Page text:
Turning to the dark side: LED light at night alters the activity and species composition of a foraging bat assemblage in the northeastern United States.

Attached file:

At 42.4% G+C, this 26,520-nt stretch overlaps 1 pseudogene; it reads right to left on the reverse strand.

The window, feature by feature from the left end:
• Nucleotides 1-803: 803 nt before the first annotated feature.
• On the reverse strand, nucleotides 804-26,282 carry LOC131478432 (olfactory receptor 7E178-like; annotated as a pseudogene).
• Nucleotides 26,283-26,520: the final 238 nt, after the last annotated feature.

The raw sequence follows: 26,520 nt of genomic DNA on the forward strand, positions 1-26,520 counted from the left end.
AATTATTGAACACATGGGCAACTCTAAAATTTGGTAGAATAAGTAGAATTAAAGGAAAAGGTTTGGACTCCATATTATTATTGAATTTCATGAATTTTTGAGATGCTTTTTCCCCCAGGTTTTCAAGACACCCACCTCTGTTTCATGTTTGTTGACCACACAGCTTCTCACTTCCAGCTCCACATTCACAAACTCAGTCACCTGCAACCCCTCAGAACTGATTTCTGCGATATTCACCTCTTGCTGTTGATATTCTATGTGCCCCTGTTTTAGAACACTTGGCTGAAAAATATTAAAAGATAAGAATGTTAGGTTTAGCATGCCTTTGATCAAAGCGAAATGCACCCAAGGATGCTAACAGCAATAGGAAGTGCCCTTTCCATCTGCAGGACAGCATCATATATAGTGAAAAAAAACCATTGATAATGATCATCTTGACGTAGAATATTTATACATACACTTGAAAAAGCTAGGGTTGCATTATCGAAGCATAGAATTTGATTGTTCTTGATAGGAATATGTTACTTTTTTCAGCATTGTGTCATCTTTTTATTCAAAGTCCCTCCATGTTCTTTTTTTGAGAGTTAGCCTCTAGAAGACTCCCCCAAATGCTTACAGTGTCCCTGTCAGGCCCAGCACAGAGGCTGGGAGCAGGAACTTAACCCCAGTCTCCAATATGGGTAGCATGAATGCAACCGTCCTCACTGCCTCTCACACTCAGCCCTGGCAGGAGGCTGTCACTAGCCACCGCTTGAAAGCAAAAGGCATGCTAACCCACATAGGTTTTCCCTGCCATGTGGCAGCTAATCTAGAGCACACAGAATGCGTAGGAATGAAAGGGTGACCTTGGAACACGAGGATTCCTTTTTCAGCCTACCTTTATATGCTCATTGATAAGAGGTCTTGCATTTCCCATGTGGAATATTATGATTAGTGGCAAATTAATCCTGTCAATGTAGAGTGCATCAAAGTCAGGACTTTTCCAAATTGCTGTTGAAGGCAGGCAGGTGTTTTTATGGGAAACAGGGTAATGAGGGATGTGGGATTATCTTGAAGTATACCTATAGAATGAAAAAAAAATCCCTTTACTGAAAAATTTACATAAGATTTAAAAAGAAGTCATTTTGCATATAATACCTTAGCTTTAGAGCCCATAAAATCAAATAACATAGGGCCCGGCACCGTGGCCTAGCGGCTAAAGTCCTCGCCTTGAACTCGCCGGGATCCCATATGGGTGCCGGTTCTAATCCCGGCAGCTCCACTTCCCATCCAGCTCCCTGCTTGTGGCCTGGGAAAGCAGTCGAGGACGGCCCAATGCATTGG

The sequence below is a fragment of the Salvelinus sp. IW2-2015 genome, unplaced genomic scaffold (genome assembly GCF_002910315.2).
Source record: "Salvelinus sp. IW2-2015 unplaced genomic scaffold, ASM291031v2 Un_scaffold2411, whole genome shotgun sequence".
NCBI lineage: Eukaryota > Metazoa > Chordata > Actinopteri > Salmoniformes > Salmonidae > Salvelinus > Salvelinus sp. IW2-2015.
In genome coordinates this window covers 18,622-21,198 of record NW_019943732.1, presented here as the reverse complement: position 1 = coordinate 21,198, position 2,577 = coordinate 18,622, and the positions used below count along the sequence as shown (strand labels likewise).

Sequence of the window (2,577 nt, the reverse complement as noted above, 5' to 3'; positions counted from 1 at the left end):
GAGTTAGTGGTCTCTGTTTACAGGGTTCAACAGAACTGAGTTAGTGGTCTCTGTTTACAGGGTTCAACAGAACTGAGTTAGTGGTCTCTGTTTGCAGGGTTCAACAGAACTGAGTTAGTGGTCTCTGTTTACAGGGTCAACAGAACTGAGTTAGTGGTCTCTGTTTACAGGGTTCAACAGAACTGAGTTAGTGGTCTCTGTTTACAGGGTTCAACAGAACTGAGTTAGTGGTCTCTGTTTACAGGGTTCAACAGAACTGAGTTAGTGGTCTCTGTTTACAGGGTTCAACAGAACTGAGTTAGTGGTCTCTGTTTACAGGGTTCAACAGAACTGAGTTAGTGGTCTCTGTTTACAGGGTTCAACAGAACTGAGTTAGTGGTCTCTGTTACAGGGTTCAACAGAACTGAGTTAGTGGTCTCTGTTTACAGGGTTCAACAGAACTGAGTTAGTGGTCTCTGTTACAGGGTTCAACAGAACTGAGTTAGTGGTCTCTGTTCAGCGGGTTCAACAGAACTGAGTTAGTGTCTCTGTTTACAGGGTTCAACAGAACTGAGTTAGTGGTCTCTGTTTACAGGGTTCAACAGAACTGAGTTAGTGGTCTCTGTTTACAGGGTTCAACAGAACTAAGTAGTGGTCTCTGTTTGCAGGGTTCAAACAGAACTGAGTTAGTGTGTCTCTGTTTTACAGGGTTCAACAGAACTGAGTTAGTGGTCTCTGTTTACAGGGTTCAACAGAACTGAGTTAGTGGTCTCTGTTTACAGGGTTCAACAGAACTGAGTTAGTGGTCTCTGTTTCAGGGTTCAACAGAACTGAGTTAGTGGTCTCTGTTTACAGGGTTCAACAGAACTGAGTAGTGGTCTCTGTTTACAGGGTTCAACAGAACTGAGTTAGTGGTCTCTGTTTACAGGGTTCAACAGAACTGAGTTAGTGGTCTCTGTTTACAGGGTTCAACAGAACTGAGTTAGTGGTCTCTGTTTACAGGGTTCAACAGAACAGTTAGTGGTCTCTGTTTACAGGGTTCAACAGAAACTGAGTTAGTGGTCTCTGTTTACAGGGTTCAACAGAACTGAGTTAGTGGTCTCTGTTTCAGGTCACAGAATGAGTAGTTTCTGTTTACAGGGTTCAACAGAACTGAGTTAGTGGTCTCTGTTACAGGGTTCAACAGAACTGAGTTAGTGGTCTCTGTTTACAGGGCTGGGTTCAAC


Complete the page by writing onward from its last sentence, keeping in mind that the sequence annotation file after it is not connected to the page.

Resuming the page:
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Artificial light at night (ALAN) is a rapidly intensifying form of environmental degradation that can impact wildlife by altering light-mediated physiological processes that control a broad range of behaviors. Although nocturnal animals are most vulnerable, ALAN's effects on North American bats have been surprisingly understudied. Most of what is known is based on decades-old observations of bats around street lights with traditional lighting technologies that have been increasingly replaced by energy-efficient broad-spectrum lighting, rendering our understanding of the contemporary effects of ALAN on North American bats even less complete. We experimentally tested the effects of broad-spectrum ALAN on presence/absence, foraging activity, and species composition in a Connecticut, USA bat community by illuminating foraging habitat with light-emitting diode (LED) floodlights and comparing acoustic recordings between light and dark conditions. Lighting dramatically decreased presence and activity of little brown bats (Myotis lucifugus), which we detected on only 14% of light nights compared with 65% of dark (lights off) and 69% of control (lights removed) nights. Big brown bat (Eptesicus fuscus) activity on light nights averaged only half that of dark and control nights. Lighting did not affect presence/absence of silver-haired bats (Lasionycteris noctivagans), but decreased their activity. There were no effects on eastern red bats (Lasiurus borealis) or hoary bats (L.cinereus), which have been described previously as light-tolerant. Aversion to lighting by some species but not others caused a significant shift in community composition, thereby potentially altering competitive balances from natural conditions. Our results demonstrate that only a small degree of ALAN can represent a significant form of habitat degradation for some North American bats, including the endangered little brown bat. Research on the extent to which different lighting technologies, colors, and intensities affect these species is urgently needed and should be a priority in conservation planning for North America's bats.